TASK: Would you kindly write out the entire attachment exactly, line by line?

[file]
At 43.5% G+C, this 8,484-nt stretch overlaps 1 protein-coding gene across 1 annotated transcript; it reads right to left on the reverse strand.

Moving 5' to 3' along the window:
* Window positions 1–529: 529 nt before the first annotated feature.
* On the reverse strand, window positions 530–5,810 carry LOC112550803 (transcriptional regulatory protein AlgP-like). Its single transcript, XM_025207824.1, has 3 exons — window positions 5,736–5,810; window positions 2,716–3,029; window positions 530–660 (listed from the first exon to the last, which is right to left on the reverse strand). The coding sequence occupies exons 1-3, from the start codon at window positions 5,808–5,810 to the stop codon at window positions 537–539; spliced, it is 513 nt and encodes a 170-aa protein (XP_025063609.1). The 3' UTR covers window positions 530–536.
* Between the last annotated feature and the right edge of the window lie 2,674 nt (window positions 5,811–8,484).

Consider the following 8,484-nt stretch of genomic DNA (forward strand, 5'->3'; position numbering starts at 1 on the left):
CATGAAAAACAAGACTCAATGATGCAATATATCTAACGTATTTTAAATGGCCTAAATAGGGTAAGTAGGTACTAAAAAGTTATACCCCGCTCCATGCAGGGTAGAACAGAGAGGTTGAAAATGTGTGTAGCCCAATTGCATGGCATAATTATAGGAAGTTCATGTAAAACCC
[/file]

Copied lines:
At 43.5% G+C, this 8,484-nt stretch overlaps 1 protein-coding gene across 1 annotated transcript; it reads right to left on the reverse strand.

Moving 5' to 3' along the window:
* Window positions 1–529: 529 nt before the first annotated feature.
* On the reverse strand, window positions 530–5,810 carry LOC112550803 (transcriptional regulatory protein AlgP-like). Its single transcript, XM_025207824.1, has 3 exons — window positions 5,736–5,810; window positions 2,716–3,029; window positions 530–660 (listed from the first exon to the last, which is right to left on the reverse strand). The coding sequence occupies exons 1-3, from the start codon at window positions 5,808–5,810 to the stop codon at window positions 537–539; spliced, it is 513 nt and encodes a 170-aa protein (XP_025063609.1). The 3' UTR covers window positions 530–536.
* Between the last annotated feature and the right edge of the window lie 2,674 nt (window positions 5,811–8,484).

Consider the following 8,484-nt stretch of genomic DNA (forward strand, 5'->3'; position numbering starts at 1 on the left):
CATGAAAAACAAGACTCAATGATGCAATATATCTAACGTATTTTAAATGGCCTAAATAGGGTAAGTAGGTACTAAAAAGTTATACCCCGCTCCATGCAGGGTAGAACAGAGAGGTTGAAAATGTGTGTAGCCCAATTGCATGGCATAATTATAGGAAGTTCATGTAAAACCC